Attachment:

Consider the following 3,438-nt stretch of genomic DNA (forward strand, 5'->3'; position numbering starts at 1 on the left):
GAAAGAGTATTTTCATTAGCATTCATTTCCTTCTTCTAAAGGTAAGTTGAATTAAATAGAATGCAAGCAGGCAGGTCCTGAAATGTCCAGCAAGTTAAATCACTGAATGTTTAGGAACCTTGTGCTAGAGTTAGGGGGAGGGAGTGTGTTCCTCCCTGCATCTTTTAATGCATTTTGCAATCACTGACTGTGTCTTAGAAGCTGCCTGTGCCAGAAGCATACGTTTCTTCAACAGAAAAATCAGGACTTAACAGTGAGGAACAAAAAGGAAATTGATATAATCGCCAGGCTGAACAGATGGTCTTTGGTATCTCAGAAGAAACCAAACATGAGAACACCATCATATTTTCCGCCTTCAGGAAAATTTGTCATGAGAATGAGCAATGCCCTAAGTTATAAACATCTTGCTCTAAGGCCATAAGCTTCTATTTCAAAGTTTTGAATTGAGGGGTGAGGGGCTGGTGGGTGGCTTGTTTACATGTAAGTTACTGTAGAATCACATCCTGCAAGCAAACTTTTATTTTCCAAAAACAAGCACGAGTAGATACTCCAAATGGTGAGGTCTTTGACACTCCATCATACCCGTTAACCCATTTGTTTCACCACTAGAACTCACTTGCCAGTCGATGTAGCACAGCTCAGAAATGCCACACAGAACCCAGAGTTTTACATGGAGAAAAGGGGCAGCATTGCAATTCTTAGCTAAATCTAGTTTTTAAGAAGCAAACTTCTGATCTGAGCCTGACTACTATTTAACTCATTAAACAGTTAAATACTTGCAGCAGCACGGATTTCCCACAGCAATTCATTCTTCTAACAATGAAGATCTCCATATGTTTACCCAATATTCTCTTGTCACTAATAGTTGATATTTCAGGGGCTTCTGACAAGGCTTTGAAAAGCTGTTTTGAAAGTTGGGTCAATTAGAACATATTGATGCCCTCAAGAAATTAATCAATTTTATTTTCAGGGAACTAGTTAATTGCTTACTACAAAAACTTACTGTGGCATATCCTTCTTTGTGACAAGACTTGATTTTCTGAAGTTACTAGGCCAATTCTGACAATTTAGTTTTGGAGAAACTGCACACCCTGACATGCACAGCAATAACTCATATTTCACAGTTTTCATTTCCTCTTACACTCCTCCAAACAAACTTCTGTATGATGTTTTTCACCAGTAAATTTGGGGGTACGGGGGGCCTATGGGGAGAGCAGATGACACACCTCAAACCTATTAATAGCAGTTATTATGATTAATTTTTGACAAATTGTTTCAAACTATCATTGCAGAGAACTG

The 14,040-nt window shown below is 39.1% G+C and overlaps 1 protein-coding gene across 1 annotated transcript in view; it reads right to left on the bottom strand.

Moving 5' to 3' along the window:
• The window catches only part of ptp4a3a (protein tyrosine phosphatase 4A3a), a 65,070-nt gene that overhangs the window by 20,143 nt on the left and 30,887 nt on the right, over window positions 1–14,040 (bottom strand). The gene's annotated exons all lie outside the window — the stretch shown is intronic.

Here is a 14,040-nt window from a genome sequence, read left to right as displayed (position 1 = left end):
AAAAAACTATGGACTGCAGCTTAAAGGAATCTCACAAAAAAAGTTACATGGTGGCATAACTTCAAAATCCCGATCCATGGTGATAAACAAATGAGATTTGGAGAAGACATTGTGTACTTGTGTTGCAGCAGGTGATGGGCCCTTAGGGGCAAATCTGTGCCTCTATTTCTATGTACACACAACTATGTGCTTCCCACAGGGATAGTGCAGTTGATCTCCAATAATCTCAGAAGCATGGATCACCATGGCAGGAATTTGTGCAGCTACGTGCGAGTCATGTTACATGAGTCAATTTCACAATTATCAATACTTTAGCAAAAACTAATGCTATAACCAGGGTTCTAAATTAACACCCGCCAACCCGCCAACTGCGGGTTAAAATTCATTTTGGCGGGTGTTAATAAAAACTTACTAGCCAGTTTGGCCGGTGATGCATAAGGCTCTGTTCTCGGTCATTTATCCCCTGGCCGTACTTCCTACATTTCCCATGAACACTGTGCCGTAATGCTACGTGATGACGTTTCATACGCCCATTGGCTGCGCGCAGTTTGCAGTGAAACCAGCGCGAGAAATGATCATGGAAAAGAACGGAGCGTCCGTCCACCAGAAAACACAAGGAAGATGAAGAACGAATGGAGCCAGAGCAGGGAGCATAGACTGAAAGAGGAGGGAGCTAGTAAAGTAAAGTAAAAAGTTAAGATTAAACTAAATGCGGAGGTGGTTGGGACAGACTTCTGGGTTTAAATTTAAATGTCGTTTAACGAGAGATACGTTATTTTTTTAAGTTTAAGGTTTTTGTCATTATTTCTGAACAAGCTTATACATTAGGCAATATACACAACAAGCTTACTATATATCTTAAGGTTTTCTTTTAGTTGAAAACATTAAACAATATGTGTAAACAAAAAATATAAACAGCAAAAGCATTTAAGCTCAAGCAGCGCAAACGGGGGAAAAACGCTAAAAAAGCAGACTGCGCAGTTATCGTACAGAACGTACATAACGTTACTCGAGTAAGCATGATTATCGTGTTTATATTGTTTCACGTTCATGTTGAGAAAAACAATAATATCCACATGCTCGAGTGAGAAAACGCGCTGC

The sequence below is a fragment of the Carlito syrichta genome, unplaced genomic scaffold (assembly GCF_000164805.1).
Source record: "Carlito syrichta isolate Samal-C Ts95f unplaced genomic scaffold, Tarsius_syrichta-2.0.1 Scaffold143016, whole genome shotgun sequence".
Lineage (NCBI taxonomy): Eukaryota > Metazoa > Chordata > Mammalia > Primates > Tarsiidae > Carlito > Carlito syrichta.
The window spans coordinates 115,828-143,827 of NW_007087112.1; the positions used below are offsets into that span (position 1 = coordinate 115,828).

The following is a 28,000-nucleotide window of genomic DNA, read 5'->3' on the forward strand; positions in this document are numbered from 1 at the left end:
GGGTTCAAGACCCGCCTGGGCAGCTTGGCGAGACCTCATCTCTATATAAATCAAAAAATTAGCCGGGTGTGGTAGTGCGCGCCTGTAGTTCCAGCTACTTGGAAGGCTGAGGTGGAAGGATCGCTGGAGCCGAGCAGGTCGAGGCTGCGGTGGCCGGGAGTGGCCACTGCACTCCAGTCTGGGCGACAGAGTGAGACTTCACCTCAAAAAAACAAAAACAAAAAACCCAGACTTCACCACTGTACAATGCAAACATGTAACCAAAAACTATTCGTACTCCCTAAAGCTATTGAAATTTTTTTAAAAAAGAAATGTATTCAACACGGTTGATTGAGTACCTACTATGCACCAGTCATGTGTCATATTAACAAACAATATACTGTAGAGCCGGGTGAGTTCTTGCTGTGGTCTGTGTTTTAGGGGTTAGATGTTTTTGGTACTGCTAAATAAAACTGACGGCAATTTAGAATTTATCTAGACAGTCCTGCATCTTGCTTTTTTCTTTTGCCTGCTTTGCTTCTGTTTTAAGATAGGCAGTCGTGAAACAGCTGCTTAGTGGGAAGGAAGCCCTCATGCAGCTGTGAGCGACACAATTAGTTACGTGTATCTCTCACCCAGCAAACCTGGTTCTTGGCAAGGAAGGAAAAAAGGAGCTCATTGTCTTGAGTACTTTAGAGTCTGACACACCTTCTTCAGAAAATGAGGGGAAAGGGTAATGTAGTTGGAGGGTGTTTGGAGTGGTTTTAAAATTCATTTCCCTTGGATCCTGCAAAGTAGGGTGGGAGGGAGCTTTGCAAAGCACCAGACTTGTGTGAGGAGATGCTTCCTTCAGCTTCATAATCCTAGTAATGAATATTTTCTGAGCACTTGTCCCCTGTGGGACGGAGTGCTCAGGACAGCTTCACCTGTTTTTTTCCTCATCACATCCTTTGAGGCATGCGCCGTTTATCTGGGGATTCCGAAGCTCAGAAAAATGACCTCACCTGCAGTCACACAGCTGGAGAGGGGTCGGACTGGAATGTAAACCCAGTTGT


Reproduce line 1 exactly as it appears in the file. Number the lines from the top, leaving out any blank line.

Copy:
Consider the following 3,438-nt stretch of genomic DNA (forward strand, 5'->3'; position numbering starts at 1 on the left):